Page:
“Join CUESA and the Northern California chapter of the United States Bartenders Guild (USBG) in the Ferry Building’s Grand Hall for a cozy night of creative holiday punches, hot spiced drinks, and nogs. An all-star lineup of bartenders and chefs will highlight fresh produce from the Ferry Plaza Farmers Market, like pomegranates, persimmons, pears, citrus, and other fall delights.

“Guests receive two full-sized signature cocktails featuring Herradura Tequila, 11 sample sized drinks, and delicious hors d’oeuvres from ten of the Bay Area’s hottest chefs. A recipe booklet will be shared with attendees featuring all 13 seasonal drinks to inspire future party planning. Beat the party season to the punch and warm your soul with good friends as the winter holidays set in. There’ll be no Chardonnay, baked Brie, or fruitcake at this fete!

Krabappel Punch

Infusion:

8 750ml Bottles Reyka Vodka
1/2 750ml Bottle Batavia Arrack
8 Pounds Crab Apples, shredded
8 Lemons, Peeled and juiced

Sweetener:
64 Ounces Water
32 Ounces Washed Raw Sugar
1 Cup Chai Spice Tea
6 Lemons, Juiced

Milk:
1 Gallon Whole Milk, preferably not homogenized

Garnish:

4 Pounds Small Baking Apples, Cored
Enough Cinnamon Sticks, broken in half to fit inside apples
1 tsp Sugar per apple

Method:

Shredding Apples.

Zest citrus and add zest to Vodka and Arrack. Juice 8 Lemons, strain, and add to aforementioned liquid. Add Shredded Apples. Allow to infuse for at least 1 week.

Heat water and add tea. Steep 6 minutes and stir in sugar. Strain tea leaves out of syrup and chill.

Apples Baking.

Roast Apples at 350 until tender but not too mushy.

Strain Peels and Apples out of liquid, squeezing to get as much apple juice/vodka out as possible. Juice other 6 lemons and add to Flavored Booze Mixture. Heat milk to 140 degrees Fahrenheit. Add to Flavored Booze Mixture. Allow to stand undisturbed for 30 minutes and filter through cheesecloth…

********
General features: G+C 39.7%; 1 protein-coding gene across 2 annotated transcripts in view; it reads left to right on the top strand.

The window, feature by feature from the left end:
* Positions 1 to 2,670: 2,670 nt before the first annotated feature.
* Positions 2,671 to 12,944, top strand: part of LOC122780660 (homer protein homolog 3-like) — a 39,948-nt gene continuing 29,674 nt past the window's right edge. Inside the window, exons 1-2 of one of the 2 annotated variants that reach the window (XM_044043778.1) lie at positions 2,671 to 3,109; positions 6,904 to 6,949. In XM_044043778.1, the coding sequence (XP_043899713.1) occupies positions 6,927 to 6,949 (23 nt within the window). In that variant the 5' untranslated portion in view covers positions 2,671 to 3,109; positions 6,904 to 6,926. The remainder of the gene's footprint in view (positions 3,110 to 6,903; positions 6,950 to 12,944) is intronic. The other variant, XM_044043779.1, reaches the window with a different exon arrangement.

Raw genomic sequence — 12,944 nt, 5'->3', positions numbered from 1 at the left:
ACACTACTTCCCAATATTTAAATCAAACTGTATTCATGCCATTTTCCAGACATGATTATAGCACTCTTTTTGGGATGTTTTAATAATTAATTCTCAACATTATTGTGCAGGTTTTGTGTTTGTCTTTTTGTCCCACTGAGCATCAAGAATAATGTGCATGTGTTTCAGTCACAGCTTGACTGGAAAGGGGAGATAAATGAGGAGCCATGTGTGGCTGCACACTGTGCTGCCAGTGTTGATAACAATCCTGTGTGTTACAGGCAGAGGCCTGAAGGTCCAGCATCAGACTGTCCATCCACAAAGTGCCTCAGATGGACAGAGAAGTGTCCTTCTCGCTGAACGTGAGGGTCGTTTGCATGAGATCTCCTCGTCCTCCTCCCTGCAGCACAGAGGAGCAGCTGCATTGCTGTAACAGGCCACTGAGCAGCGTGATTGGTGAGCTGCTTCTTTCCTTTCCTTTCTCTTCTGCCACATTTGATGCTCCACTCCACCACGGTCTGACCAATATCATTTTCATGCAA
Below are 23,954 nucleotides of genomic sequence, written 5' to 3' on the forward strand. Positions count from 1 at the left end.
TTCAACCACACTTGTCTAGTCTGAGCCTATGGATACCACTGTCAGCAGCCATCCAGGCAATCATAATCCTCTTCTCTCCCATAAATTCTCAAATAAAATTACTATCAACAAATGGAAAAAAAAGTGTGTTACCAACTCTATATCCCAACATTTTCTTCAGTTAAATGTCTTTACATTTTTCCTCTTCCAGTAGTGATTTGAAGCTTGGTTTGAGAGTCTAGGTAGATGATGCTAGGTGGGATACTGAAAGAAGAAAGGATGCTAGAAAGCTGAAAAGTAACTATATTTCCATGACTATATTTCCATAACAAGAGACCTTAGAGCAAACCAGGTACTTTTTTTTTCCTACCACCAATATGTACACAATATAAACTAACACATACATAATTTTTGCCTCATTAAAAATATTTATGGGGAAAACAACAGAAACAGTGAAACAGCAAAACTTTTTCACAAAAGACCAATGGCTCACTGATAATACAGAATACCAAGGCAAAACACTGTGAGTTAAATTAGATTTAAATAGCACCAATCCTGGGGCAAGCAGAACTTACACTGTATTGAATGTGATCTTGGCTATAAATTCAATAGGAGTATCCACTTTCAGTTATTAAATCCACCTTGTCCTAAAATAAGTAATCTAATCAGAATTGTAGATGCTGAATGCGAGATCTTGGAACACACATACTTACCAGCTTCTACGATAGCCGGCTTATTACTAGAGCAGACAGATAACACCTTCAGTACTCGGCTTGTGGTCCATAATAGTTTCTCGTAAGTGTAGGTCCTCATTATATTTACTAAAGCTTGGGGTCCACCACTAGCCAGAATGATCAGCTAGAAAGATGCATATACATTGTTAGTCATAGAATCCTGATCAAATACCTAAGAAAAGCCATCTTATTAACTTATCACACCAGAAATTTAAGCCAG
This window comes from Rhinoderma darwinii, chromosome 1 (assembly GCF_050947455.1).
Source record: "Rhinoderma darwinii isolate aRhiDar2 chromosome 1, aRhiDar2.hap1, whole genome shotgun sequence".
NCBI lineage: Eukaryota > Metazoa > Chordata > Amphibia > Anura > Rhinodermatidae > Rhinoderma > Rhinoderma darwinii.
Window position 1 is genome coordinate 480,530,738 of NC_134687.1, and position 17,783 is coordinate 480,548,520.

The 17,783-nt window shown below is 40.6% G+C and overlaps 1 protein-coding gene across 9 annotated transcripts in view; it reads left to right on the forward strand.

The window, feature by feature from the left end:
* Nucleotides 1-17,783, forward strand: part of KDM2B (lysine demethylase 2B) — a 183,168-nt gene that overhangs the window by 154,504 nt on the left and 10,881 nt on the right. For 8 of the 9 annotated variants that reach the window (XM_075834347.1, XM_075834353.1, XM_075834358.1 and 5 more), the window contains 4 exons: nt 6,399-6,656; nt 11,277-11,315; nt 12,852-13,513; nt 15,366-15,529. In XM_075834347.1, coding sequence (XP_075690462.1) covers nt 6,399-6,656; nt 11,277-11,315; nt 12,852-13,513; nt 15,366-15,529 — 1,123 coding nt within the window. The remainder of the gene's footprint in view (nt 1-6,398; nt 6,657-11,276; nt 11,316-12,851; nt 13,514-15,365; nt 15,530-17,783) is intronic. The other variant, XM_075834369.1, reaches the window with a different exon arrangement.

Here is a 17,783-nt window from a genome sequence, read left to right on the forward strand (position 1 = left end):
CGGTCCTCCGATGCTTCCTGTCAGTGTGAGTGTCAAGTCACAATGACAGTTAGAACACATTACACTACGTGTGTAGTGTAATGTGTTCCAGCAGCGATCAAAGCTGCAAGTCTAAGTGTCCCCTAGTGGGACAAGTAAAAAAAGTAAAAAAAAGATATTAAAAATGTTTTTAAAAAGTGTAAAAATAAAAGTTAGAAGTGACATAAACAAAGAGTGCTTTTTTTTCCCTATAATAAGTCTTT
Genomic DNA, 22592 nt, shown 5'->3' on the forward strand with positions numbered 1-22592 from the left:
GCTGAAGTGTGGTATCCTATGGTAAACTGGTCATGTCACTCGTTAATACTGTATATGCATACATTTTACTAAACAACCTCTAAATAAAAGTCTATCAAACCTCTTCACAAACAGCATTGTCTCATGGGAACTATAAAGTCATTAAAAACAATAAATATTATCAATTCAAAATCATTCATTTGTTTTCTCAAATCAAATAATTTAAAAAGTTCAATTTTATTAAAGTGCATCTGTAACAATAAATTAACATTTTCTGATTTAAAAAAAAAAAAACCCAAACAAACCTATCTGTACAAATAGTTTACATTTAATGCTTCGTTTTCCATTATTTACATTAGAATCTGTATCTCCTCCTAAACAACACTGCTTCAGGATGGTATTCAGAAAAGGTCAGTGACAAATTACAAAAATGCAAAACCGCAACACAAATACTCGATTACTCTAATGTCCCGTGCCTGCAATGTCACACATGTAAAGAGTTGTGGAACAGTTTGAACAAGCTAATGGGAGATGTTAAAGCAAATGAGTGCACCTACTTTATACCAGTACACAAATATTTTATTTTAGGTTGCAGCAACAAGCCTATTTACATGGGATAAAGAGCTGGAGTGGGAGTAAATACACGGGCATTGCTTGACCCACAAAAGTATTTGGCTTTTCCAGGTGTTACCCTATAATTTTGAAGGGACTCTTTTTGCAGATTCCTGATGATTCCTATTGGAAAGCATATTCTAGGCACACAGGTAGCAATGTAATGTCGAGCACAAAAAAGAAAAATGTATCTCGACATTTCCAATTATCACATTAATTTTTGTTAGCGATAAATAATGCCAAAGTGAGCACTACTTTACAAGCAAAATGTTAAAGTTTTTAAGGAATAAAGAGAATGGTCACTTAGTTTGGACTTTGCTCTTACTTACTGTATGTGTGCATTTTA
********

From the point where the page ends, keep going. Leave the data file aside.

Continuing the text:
Straining Miik Solids.

…removing milk solids. Add Tea Syrup to filtered booze mixture and pour into clean containers. Allow to stand for a couple days. Rack clear liquid off of any accumulated sediment into clean, sanitized bottles and store. Chill well before serving. Serve on ice and garnish with freshly grated nutmeg. Makes about 3 gallons.

Krabappel Punch

Here are a few pictures from the event!

Krabappel Punch Sign

Krabappel Punch Sign

Reyka Vodka Tablescape.

Reyka Vodka Tablescape.

Punch Station Ready to Go.

Punch Station Ready to Go.

Demon Rum

Demon Rum, Charles McCabe
From his collection, “The Good Man’s Weakness”, 1974

“The Welsh poet Dylan Thomas, who knew one when he saw one, defined an alcoholic as ‘a man you don’t like who drinks as much as you do.’ And Mrs. Fred Tooze, president of the 250,000-member National Woman’s Christian Temperance Union, a still flourishing outfit, tells us that ‘in every crisis Americans have turned to drink.’

“With these two pregnant reflections, I think we may have profitably get through the morning.

“It is generally accepted that Dylan Thomas died as a result of drink. He was a terrible drinker, would follow beer with creme de menthe, and that with rye. He drank with the clear purpose of getting drunk as quickly and as thoroughly as possible. His last terrible days were spent in St. Vincent’s Hospital in Greenwich Village, New York, no more than a stone’s throw from some of his favorite bars.